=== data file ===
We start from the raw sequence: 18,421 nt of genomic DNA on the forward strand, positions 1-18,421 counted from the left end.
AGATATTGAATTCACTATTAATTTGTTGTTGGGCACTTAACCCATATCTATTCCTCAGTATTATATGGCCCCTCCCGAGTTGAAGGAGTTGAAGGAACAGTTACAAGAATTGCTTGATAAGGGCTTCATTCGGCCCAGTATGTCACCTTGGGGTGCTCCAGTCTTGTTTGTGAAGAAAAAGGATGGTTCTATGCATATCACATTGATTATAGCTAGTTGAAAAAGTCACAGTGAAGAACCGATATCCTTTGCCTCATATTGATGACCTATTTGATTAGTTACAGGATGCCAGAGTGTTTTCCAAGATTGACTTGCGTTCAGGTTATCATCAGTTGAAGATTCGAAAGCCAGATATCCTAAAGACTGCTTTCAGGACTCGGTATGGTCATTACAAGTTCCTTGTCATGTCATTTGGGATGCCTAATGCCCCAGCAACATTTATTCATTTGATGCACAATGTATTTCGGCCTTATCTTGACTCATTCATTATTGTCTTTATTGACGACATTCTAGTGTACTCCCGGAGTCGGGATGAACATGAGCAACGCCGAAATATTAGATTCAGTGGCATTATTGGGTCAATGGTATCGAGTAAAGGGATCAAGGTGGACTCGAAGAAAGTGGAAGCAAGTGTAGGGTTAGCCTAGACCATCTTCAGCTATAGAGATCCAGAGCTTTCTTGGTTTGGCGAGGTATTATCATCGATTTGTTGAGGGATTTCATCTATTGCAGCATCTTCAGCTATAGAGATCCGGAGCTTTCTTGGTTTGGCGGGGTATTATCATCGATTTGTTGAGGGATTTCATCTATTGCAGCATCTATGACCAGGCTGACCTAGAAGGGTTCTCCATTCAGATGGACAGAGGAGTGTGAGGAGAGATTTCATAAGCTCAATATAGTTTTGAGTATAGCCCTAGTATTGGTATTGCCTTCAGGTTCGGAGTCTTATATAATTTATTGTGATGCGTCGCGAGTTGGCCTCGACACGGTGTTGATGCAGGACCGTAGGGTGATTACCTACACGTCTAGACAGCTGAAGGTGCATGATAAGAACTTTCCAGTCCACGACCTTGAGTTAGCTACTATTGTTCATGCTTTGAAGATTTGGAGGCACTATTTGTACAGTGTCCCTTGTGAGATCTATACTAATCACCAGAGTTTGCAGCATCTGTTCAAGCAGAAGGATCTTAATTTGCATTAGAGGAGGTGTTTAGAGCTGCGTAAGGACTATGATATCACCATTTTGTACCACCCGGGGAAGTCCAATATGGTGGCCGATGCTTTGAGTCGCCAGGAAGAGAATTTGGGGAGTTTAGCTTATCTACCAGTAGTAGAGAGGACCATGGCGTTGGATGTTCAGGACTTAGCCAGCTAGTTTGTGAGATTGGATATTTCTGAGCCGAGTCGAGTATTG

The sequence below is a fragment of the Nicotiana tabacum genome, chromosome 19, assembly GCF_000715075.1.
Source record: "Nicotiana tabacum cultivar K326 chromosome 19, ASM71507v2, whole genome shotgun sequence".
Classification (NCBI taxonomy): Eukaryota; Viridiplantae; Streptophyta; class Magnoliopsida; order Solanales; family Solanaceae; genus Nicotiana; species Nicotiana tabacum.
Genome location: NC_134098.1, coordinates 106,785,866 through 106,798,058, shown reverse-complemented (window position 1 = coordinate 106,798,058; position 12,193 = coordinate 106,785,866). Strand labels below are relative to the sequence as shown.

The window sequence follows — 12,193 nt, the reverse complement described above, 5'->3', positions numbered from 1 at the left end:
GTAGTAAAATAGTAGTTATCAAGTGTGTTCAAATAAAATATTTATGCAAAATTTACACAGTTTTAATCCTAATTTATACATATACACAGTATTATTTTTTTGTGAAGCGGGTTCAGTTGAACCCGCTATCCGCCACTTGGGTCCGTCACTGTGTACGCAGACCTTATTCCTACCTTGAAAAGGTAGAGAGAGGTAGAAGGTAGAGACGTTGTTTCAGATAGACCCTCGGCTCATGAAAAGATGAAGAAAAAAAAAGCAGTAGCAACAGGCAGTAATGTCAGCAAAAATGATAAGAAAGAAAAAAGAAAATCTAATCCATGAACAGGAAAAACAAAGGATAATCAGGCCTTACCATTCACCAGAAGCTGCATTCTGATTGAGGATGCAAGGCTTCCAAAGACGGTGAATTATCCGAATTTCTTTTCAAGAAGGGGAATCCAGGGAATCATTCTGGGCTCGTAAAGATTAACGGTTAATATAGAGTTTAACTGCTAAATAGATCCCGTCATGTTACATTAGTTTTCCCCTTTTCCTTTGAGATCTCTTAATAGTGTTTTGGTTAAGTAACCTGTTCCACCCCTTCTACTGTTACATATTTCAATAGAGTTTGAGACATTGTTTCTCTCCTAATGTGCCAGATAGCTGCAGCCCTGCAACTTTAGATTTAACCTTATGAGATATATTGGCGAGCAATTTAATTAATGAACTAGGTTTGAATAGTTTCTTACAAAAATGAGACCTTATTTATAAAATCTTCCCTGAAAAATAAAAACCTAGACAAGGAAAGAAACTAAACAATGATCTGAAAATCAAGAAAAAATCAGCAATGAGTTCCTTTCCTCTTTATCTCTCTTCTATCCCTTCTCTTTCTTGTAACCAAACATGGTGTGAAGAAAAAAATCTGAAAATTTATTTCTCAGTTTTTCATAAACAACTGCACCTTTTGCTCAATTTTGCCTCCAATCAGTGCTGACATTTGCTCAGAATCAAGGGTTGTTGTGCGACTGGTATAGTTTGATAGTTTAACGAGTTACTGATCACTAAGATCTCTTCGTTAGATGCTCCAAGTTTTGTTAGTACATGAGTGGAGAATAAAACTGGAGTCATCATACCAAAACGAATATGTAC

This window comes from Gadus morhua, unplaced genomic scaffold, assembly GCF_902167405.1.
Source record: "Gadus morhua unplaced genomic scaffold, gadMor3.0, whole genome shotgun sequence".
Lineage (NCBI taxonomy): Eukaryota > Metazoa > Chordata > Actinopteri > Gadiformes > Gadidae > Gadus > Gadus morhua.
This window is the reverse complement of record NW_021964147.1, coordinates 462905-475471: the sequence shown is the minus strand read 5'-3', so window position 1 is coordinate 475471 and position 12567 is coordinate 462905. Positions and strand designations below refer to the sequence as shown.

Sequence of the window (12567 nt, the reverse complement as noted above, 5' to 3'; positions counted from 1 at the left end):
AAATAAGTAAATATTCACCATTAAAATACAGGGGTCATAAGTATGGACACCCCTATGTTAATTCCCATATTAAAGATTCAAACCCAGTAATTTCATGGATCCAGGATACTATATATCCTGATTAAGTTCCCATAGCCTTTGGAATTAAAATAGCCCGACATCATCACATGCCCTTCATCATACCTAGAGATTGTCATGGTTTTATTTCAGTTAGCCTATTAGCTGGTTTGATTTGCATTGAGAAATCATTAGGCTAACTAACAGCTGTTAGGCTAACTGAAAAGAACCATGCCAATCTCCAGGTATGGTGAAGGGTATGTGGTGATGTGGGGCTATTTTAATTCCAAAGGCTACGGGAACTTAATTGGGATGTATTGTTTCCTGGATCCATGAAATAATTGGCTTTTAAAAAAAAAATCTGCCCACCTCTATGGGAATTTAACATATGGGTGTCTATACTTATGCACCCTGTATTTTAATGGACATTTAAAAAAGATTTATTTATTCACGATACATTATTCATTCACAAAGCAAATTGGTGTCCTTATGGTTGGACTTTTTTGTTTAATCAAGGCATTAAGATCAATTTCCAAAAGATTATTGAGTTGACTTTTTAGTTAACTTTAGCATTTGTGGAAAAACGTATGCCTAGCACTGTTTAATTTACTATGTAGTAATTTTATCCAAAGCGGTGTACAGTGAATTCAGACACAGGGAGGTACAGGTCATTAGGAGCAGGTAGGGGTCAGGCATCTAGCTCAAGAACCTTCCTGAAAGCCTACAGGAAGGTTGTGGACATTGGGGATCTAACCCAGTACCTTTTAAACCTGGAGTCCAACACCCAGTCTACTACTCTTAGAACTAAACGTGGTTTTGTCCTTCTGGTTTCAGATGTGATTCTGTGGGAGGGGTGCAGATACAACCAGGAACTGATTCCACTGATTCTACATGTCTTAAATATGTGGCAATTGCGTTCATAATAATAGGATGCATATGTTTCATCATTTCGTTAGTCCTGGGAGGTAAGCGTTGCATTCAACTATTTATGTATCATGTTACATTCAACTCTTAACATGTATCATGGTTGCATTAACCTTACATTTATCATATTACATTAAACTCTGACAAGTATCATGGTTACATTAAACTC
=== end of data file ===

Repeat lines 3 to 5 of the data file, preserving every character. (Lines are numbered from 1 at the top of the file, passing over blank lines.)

The sequence below is a fragment of the Nicotiana tabacum genome, chromosome 19, assembly GCF_000715075.1.
Source record: "Nicotiana tabacum cultivar K326 chromosome 19, ASM71507v2, whole genome shotgun sequence".
Classification (NCBI taxonomy): Eukaryota; Viridiplantae; Streptophyta; class Magnoliopsida; order Solanales; family Solanaceae; genus Nicotiana; species Nicotiana tabacum.